If it's a separate testing effort within your organization, the problem is that there may be a significant delay before you get the results. Testing is scheduled and often lags significantly behind development. When a report of a defect arrives, it may be days, weeks, or even longer since you wrote the code and handed it over. It will no longer be fresh in your mind and so you'll have to spend time tracking down the cause of the problem before you can fix it. This, of course, creates cost in terms the hours you spend and the delay this causes.
If it's your customer, the costs go up. First, this can damage the reputation of your product; it is seen as faulty to some degree. It can also damage the reputation of your organization overall because you released software that was not working properly. At long last once the defect is uncovered, it can damage the reputation of the developer who created it. That could be you.
What may be even worse than this is that a customer, having encountered a defect, may not tell you at all. They feel no responsibility to do so. They may simply be living with it, annoyed with you and your product, and may well tell colleagues of theirs that you put out software that's buggy. Your reputation is suffering and you don't even know it, or to repair it.
If it's you, and you introduce a defect, you find out immediately. If you are doing TDD properly your tests are fast and so you run them frequently. If one goes red, you know it must be something you just did, as they were all green minutes ago. Finding it is trivial, and maybe you won't even bother looking. Just Ctrl-Z and try again, that might be most efficient depending on the nature of the work. In any case, nobody knows you made that mistake but you, you save yourself the embarrassment and potential harm to your career while also safeguarding the reputation of your organizations and it's products.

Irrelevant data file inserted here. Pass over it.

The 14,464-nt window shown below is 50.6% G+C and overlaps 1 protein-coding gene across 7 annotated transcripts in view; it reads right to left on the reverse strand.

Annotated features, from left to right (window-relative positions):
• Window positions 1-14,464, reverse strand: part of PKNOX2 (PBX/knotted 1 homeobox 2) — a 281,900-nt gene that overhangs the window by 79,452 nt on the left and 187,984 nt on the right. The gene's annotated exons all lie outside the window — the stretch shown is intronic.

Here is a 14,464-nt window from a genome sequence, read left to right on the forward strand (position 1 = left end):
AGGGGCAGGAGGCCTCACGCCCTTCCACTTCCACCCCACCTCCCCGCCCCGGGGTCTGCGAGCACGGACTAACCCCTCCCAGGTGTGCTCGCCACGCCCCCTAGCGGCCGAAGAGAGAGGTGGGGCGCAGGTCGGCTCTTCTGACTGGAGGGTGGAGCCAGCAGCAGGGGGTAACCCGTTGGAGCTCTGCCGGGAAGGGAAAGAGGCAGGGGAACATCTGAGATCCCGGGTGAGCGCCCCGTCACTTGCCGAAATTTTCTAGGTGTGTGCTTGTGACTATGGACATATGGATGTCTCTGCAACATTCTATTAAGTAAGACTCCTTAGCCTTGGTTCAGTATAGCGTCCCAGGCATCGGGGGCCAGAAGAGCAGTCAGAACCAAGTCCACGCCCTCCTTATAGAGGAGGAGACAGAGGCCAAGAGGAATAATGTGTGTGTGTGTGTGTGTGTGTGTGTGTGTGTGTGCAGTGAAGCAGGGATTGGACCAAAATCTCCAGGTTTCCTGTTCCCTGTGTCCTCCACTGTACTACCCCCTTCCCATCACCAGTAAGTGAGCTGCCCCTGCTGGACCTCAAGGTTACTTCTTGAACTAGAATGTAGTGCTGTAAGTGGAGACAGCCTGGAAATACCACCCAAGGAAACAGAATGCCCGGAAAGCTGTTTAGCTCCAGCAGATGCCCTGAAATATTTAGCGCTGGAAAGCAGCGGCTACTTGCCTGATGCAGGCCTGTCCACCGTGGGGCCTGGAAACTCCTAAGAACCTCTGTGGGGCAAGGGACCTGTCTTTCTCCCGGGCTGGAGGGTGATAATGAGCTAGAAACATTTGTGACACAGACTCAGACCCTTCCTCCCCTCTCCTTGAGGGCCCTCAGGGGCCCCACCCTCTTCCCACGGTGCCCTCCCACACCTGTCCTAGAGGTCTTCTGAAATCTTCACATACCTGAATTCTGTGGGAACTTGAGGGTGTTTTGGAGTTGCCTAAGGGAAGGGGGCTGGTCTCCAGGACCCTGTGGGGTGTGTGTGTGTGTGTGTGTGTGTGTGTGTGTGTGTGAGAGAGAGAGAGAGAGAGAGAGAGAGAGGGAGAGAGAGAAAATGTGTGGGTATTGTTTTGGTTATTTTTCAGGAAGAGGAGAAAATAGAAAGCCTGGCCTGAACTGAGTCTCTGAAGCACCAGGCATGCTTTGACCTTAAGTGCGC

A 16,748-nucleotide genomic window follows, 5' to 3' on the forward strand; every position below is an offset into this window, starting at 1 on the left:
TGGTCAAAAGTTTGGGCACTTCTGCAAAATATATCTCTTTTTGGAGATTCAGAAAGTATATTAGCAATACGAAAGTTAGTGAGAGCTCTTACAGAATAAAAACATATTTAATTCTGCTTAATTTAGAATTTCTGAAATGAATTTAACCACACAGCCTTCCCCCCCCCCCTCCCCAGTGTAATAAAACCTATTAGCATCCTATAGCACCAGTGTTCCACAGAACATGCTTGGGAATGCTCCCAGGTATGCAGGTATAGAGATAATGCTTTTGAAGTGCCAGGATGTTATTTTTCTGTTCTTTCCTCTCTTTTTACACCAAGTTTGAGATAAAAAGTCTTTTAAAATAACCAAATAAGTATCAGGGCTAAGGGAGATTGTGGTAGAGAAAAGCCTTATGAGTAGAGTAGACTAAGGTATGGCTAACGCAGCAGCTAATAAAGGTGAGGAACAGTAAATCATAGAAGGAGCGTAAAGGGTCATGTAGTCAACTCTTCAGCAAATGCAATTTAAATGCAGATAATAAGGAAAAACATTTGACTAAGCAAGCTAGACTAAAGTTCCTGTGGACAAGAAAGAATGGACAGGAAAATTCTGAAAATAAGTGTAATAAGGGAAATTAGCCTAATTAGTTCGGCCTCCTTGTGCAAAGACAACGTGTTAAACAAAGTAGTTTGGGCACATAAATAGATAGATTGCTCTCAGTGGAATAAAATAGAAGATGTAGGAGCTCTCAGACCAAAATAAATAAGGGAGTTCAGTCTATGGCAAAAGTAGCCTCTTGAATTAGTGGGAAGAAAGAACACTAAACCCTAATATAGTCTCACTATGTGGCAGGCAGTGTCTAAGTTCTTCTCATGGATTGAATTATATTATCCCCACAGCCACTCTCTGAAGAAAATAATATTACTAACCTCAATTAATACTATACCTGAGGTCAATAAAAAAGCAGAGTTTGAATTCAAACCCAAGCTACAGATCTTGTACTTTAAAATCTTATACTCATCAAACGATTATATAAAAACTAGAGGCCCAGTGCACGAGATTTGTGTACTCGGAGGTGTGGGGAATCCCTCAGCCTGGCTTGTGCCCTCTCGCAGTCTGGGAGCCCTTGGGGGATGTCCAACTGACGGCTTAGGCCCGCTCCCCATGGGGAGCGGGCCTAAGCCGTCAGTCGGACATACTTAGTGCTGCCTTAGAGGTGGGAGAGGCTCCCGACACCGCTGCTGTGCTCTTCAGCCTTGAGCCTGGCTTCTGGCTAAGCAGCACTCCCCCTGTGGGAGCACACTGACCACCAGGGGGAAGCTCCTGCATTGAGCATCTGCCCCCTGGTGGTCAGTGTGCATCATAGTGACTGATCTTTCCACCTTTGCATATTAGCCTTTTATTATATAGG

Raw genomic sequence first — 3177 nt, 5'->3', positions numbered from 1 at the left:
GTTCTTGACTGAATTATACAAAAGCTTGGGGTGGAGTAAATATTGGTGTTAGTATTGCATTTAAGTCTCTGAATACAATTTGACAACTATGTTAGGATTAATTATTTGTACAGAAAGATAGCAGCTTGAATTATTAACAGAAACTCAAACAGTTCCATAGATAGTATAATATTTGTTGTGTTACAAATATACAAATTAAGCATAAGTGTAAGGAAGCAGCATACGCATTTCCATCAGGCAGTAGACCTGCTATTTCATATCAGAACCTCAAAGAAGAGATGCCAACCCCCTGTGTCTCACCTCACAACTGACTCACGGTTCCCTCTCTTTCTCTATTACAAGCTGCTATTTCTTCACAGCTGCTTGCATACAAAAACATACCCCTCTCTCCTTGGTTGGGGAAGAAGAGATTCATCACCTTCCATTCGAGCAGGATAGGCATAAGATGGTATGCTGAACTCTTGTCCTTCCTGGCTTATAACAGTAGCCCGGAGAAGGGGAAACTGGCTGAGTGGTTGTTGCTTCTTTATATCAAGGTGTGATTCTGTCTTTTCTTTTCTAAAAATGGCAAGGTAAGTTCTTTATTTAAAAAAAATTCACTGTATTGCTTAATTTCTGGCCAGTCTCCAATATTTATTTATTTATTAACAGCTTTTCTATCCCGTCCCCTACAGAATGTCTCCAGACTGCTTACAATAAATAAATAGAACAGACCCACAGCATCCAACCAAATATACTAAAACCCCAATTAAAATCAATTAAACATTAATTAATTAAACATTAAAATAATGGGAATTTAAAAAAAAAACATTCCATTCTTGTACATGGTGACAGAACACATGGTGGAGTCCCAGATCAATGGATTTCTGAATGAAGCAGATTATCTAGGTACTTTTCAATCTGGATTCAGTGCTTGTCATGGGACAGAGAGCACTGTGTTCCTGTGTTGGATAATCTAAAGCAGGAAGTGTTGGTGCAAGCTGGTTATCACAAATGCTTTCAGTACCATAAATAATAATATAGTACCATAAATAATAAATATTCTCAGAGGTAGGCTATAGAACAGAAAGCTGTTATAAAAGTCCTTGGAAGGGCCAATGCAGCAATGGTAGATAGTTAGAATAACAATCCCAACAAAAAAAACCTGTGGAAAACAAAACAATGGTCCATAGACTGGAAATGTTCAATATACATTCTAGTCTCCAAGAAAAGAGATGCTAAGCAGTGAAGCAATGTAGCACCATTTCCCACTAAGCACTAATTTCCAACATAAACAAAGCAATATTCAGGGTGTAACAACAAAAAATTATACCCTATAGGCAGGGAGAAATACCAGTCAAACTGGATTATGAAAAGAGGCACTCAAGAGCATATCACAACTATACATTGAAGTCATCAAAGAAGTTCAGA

Do you need to test everything? The truth is you want to test everything, not to satisfy some process requirement but because it is in your own best interest to do so. Developers who get comfortable working this way routinely exclaim that they wish they'd always been doing it, that they never want to go back to working without writing tests.
I have much more to say. Stay tuned for answers 2 and 3.
We’ve all heard the meme by now: The Karen. Usually a blonde woman with an eccentric hairstyle that demands to see the manager when things do not go as they want them to. Personally I think the term is a bit sexist as I’ve met plenty of men who act this way too. Anyway, when you’re stuck behind such a person in line at a retail establishment, you suffer while they selfishly demand things until someone relents, and you have to wait until they get their way.